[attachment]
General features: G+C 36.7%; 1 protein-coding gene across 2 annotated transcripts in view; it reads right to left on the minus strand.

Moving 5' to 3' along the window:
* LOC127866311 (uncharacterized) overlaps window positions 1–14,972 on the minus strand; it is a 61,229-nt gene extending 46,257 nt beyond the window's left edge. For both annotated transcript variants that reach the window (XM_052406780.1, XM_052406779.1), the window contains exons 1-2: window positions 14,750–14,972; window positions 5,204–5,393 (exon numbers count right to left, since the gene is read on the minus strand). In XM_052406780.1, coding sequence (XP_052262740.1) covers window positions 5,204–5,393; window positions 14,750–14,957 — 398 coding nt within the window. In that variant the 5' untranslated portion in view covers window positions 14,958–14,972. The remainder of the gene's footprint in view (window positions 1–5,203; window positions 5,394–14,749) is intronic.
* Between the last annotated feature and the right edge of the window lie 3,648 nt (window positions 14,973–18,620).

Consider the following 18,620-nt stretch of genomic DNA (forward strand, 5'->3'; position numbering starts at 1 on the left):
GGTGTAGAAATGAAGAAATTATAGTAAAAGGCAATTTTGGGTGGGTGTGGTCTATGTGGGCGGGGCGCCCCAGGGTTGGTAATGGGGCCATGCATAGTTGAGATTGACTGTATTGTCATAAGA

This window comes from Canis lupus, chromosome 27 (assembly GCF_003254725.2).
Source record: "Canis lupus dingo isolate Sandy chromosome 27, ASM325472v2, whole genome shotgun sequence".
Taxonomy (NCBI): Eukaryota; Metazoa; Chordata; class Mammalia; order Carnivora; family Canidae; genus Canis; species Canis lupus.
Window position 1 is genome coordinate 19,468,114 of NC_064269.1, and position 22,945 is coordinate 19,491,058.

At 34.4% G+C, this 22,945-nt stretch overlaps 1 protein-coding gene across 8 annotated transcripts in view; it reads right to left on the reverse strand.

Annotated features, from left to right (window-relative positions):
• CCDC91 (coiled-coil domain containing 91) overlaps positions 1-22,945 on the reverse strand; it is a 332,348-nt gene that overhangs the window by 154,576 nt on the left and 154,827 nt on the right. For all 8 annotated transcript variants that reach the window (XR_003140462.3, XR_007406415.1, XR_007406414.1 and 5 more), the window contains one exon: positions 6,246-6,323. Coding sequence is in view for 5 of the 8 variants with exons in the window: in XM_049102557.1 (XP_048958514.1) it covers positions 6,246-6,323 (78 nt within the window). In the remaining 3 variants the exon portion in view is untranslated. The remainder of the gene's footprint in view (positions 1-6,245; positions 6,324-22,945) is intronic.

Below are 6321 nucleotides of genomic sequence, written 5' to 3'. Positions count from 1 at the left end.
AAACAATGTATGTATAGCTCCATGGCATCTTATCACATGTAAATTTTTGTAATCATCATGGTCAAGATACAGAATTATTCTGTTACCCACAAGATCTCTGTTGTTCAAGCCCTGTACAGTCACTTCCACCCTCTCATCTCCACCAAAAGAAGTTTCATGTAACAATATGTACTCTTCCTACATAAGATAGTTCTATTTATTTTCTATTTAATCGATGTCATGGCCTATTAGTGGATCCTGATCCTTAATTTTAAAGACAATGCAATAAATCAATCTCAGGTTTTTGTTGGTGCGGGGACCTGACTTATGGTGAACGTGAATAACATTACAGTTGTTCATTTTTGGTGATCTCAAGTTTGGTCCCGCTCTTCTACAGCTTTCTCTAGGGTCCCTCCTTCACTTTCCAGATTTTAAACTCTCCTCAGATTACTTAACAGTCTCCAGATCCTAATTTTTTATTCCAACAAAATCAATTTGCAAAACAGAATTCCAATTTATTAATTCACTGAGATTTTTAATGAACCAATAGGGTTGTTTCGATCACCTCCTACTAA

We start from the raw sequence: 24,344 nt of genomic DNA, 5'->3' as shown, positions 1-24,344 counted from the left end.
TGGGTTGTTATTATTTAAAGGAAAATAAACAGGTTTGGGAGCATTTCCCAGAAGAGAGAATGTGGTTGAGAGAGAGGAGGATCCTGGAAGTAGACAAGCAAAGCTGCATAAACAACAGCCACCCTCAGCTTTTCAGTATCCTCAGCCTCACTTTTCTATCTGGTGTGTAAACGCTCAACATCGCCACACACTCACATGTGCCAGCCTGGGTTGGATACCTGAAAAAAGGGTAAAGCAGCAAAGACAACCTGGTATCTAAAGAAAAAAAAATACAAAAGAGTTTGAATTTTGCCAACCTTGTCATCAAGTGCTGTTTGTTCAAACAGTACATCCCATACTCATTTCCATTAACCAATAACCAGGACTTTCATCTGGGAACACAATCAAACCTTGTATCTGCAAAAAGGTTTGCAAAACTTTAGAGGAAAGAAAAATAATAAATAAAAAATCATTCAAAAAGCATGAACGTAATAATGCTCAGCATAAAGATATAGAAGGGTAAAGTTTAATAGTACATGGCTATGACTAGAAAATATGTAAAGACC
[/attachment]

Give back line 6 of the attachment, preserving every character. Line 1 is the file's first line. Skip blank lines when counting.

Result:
GGTGTAGAAATGAAGAAATTATAGTAAAAGGCAATTTTGGGTGGGTGTGGTCTATGTGGGCGGGGCGCCCCAGGGTTGGTAATGGGGCCATGCATAGTTGAGATTGACTGTATTGTCATAAGA